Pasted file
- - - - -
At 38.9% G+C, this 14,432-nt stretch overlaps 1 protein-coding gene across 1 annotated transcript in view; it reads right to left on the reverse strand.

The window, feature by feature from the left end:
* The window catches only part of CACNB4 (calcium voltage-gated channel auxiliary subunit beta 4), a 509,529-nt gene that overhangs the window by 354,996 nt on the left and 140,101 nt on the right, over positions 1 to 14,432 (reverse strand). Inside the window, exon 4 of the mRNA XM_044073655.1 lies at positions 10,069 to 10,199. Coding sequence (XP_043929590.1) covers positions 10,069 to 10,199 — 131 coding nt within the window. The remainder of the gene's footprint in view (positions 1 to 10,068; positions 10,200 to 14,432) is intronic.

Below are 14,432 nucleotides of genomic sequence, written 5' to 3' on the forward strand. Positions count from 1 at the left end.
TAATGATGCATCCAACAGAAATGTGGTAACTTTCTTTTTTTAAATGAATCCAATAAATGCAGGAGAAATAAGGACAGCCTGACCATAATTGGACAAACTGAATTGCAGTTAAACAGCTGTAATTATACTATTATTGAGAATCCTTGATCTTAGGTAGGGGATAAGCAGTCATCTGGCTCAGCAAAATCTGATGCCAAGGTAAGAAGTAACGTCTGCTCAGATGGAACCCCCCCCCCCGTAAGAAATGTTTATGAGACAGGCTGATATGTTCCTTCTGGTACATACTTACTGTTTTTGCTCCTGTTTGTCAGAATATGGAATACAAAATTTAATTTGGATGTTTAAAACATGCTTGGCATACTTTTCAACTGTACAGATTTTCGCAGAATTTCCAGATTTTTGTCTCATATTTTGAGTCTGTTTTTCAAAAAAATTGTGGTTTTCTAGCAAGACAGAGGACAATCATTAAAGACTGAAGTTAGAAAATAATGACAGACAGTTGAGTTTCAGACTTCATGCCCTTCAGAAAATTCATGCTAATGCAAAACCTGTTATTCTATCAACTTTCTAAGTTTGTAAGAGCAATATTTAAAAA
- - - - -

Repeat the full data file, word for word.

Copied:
At 38.9% G+C, this 14,432-nt stretch overlaps 1 protein-coding gene across 1 annotated transcript in view; it reads right to left on the reverse strand.

The window, feature by feature from the left end:
* The window catches only part of CACNB4 (calcium voltage-gated channel auxiliary subunit beta 4), a 509,529-nt gene that overhangs the window by 354,996 nt on the left and 140,101 nt on the right, over positions 1 to 14,432 (reverse strand). Inside the window, exon 4 of the mRNA XM_044073655.1 lies at positions 10,069 to 10,199. Coding sequence (XP_043929590.1) covers positions 10,069 to 10,199 — 131 coding nt within the window. The remainder of the gene's footprint in view (positions 1 to 10,068; positions 10,200 to 14,432) is intronic.

Below are 14,432 nucleotides of genomic sequence, written 5' to 3' on the forward strand. Positions count from 1 at the left end.
TAATGATGCATCCAACAGAAATGTGGTAACTTTCTTTTTTTAAATGAATCCAATAAATGCAGGAGAAATAAGGACAGCCTGACCATAATTGGACAAACTGAATTGCAGTTAAACAGCTGTAATTATACTATTATTGAGAATCCTTGATCTTAGGTAGGGGATAAGCAGTCATCTGGCTCAGCAAAATCTGATGCCAAGGTAAGAAGTAACGTCTGCTCAGATGGAACCCCCCCCCCCGTAAGAAATGTTTATGAGACAGGCTGATATGTTCCTTCTGGTACATACTTACTGTTTTTGCTCCTGTTTGTCAGAATATGGAATACAAAATTTAATTTGGATGTTTAAAACATGCTTGGCATACTTTTCAACTGTACAGATTTTCGCAGAATTTCCAGATTTTTGTCTCATATTTTGAGTCTGTTTTTCAAAAAAATTGTGGTTTTCTAGCAAGACAGAGGACAATCATTAAAGACTGAAGTTAGAAAATAATGACAGACAGTTGAGTTTCAGACTTCATGCCCTTCAGAAAATTCATGCTAATGCAAAACCTGTTATTCTATCAACTTTCTAAGTTTGTAAGAGCAATATTTAAAAA